Characteristics of gastric cancer in the aged
Lymphatic metastases represent one of the most important factors influencing survival in patients with gastric cancer. According to the 5th revision of the international staging of gastric cancer brought in 1997, for accurate determination of nodal status at least 16 nodes need to be examined. It is known that the number and size of lymph nodes depend on anatomical region as well as constitutional characteristics of patients, especially age. However, it is not known if there is association between patient age and the number and status of lymph nodes that are harvested and examined using standard techniques and possible influence on tumor staging. This study comprised 40 patients with gastric adenocarcinoma in whom potentially curative resection was performed between 2000 and 2003. Results of this study show that the number of harvested lymph nodes is greater in patients 65 years of age and younger (16.6. lymph nodes on average) compared to patients older than 65 years (14.2 lymph nodes on average). There was statistically significant correlation between patient age and lymph node size. Results of this study indicate the need for attention when determining nodal status of patients with gastric cancer.
Copyright (c) 2005 Acta Chirurgica Croatica
This work is licensed under a Creative Commons Attribution-NonCommercial-NoDerivatives 4.0 International License.
The authors hereby authorize the Acta Chirurgica Croatica (ACC) to publish their work.
The authors are aware that although ACC is Open Access journal, the copyright of all material published is vested in ACC. Open access articles are freely available to read, download, and share from the time of publication under the terms of the Creative Commons License Attribution ‐ NonCommerical No Derivative (CC BY‐NC‐ND) license. This license does not permit reuse for any commercial purposes nor does it cover the reuse or modification of individual elements of the work (such as figures, tables, etc.) in the creation of derivative works without specific permission of ACC and appropriate acknowledgment of its source. The authors permit ACC to allow third parties to copy any part of the work without asking for permission, provided that the reference to the source is given and that this is not done for commercial purposes. Except for copyright, other proprietary rights related to the work (e.g., patent or other rights to any process or procedure) shall be retained by the author. To reproduce any text, figures, tables, or illustrations from this work in future works of their own, the author must obtain written permission from ACC.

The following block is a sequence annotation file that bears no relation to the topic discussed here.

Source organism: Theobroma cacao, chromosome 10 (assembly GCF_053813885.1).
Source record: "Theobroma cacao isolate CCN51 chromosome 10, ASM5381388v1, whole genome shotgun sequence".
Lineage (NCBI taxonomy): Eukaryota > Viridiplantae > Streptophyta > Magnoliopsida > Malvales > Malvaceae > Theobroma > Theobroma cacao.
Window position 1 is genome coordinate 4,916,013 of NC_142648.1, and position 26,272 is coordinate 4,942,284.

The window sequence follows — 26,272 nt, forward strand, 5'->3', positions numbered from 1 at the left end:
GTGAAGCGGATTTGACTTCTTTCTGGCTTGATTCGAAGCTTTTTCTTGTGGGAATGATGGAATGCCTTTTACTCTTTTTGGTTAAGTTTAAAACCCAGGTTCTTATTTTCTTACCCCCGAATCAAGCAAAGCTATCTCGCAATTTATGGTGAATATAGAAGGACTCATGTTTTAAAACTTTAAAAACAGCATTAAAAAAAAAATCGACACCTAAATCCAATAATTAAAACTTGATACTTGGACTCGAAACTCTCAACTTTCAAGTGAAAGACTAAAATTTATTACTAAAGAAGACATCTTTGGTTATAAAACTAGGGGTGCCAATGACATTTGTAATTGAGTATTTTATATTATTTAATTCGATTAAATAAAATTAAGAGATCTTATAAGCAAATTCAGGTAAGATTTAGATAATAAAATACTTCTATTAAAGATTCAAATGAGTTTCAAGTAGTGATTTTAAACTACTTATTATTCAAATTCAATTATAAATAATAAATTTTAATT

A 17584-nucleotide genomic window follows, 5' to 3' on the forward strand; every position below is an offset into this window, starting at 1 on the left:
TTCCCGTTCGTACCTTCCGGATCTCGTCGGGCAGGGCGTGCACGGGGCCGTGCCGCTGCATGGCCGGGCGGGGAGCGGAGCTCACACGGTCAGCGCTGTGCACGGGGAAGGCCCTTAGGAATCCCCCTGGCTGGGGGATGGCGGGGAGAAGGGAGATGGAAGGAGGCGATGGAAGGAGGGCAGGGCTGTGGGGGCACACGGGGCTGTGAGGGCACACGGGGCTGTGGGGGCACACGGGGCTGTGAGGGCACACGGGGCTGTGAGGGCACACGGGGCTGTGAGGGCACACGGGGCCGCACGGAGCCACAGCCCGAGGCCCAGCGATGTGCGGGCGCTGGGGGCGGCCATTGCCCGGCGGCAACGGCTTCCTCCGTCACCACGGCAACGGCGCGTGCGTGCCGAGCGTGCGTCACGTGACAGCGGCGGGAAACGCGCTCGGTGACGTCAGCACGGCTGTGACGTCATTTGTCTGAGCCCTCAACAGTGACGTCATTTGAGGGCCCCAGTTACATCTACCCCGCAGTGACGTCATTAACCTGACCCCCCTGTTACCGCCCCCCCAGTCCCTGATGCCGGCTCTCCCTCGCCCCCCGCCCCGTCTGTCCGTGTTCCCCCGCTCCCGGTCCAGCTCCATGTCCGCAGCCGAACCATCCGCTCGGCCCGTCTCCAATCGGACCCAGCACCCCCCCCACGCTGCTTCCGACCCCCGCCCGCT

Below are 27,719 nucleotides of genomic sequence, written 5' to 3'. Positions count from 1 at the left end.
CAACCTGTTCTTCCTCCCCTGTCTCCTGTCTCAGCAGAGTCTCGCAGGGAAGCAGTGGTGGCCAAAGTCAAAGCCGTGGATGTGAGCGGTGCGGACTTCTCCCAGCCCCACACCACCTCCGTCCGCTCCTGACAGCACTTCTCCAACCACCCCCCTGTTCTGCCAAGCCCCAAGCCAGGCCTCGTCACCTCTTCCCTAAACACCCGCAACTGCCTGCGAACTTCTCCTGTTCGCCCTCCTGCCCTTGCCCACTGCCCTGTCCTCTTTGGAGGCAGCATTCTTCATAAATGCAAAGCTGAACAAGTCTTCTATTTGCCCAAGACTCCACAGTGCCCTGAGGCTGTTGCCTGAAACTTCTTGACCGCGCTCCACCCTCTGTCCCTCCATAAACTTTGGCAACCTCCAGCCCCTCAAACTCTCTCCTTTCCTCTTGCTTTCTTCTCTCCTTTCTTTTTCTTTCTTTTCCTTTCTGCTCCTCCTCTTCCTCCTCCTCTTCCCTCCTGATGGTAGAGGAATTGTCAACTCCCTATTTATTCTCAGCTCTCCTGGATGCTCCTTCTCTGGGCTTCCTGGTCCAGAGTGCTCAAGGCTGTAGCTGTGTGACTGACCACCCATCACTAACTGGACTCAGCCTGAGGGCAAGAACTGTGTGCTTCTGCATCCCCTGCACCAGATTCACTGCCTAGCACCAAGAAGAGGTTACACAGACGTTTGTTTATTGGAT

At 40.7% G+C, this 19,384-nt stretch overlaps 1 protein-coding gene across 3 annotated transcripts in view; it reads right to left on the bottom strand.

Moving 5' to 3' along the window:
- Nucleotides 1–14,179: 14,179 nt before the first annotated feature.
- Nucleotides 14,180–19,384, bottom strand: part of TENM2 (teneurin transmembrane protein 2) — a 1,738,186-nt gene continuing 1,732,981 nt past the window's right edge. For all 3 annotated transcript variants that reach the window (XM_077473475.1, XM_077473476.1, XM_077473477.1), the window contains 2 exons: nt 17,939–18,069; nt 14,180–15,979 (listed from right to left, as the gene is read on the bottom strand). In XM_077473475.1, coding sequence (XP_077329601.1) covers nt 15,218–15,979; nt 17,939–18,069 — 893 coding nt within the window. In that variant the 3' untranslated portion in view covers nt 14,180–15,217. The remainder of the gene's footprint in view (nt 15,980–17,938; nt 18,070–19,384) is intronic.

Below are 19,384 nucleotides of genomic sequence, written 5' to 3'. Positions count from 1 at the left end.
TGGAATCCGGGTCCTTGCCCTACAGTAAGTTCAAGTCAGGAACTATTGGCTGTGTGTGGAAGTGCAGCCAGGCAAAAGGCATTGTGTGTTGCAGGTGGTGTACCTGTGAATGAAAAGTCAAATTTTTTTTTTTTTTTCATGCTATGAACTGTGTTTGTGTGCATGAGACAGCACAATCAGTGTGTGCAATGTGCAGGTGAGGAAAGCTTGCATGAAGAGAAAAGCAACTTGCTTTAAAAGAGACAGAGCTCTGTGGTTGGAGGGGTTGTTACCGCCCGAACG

Each of the author(s) hereby also grants permission to ACC to use such author’s name and likeness in connection with any past, present or future promotional activity by ACC, including, but not limited to, promotions for upcoming issues or publications, circulation solicitations, advertising or other publications in connection with ACC. Also, each of the author(s) hereby grants permission to ACC to use the manuscript in editorial research related to the improvement of editorial conduct, decision making, and issues related to peer review.
Each of the author(s) hereby releases and shall indemnify and hold harmless ACC and its successors, assigns, licensees, officers, directors, employees, and their respective heirs and representatives from and against any and all liabilities, losses, damages and expenses arising out of any claims of any kind that may be asserted against any of them based in whole or in part on any breach of the author(s)’ representations or warranties herein or in the work or anything contained in the work, including but not limited to any claims for copyright infringement or violation of any rights of privacy or publicity.